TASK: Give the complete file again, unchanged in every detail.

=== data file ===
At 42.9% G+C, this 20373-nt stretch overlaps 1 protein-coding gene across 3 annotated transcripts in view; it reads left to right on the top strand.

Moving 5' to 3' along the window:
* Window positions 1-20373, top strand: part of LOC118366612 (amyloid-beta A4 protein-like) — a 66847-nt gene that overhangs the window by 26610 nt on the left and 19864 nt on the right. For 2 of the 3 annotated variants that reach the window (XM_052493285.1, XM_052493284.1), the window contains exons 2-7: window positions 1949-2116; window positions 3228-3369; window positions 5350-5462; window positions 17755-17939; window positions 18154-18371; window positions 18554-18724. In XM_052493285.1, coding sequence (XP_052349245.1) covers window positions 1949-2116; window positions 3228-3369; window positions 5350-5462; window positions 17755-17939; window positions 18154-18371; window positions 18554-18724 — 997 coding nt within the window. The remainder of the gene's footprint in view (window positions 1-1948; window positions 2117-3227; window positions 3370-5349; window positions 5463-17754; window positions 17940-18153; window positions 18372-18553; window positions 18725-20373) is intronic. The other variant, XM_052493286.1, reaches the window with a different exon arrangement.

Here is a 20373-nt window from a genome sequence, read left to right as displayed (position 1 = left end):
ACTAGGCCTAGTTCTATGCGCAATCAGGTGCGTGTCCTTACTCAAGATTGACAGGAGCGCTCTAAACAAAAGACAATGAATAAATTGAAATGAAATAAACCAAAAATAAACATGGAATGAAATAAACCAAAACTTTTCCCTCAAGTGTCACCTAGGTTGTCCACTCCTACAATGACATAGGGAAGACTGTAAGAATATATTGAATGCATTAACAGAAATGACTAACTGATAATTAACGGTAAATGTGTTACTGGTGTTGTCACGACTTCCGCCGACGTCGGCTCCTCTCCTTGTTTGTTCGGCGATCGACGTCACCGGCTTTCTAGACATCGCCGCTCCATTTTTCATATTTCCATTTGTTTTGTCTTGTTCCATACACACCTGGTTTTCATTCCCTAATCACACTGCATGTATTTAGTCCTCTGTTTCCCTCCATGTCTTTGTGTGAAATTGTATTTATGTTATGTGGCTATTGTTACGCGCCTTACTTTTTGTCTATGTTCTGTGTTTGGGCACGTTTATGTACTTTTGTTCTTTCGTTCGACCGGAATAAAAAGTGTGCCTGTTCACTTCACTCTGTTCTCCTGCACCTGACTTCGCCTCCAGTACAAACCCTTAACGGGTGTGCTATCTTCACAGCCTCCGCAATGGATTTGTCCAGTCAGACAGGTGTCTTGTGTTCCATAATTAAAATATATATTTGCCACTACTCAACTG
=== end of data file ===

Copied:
At 42.9% G+C, this 20373-nt stretch overlaps 1 protein-coding gene across 3 annotated transcripts in view; it reads left to right on the top strand.

Moving 5' to 3' along the window:
* Window positions 1-20373, top strand: part of LOC118366612 (amyloid-beta A4 protein-like) — a 66847-nt gene that overhangs the window by 26610 nt on the left and 19864 nt on the right. For 2 of the 3 annotated variants that reach the window (XM_052493285.1, XM_052493284.1), the window contains exons 2-7: window positions 1949-2116; window positions 3228-3369; window positions 5350-5462; window positions 17755-17939; window positions 18154-18371; window positions 18554-18724. In XM_052493285.1, coding sequence (XP_052349245.1) covers window positions 1949-2116; window positions 3228-3369; window positions 5350-5462; window positions 17755-17939; window positions 18154-18371; window positions 18554-18724 — 997 coding nt within the window. The remainder of the gene's footprint in view (window positions 1-1948; window positions 2117-3227; window positions 3370-5349; window positions 5463-17754; window positions 17940-18153; window positions 18372-18553; window positions 18725-20373) is intronic. The other variant, XM_052493286.1, reaches the window with a different exon arrangement.

Here is a 20373-nt window from a genome sequence, read left to right as displayed (position 1 = left end):
ACTAGGCCTAGTTCTATGCGCAATCAGGTGCGTGTCCTTACTCAAGATTGACAGGAGCGCTCTAAACAAAAGACAATGAATAAATTGAAATGAAATAAACCAAAAATAAACATGGAATGAAATAAACCAAAACTTTTCCCTCAAGTGTCACCTAGGTTGTCCACTCCTACAATGACATAGGGAAGACTGTAAGAATATATTGAATGCATTAACAGAAATGACTAACTGATAATTAACGGTAAATGTGTTACTGGTGTTGTCACGACTTCCGCCGACGTCGGCTCCTCTCCTTGTTTGTTCGGCGATCGACGTCACCGGCTTTCTAGACATCGCCGCTCCATTTTTCATATTTCCATTTGTTTTGTCTTGTTCCATACACACCTGGTTTTCATTCCCTAATCACACTGCATGTATTTAGTCCTCTGTTTCCCTCCATGTCTTTGTGTGAAATTGTATTTATGTTATGTGGCTATTGTTACGCGCCTTACTTTTTGTCTATGTTCTGTGTTTGGGCACGTTTATGTACTTTTGTTCTTTCGTTCGACCGGAATAAAAAGTGTGCCTGTTCACTTCACTCTGTTCTCCTGCACCTGACTTCGCCTCCAGTACAAACCCTTAACGGGTGTGCTATCTTCACAGCCTCCGCAATGGATTTGTCCAGTCAGACAGGTGTCTTGTGTTCCATAATTAAAATATATATTTGCCACTACTCAACTG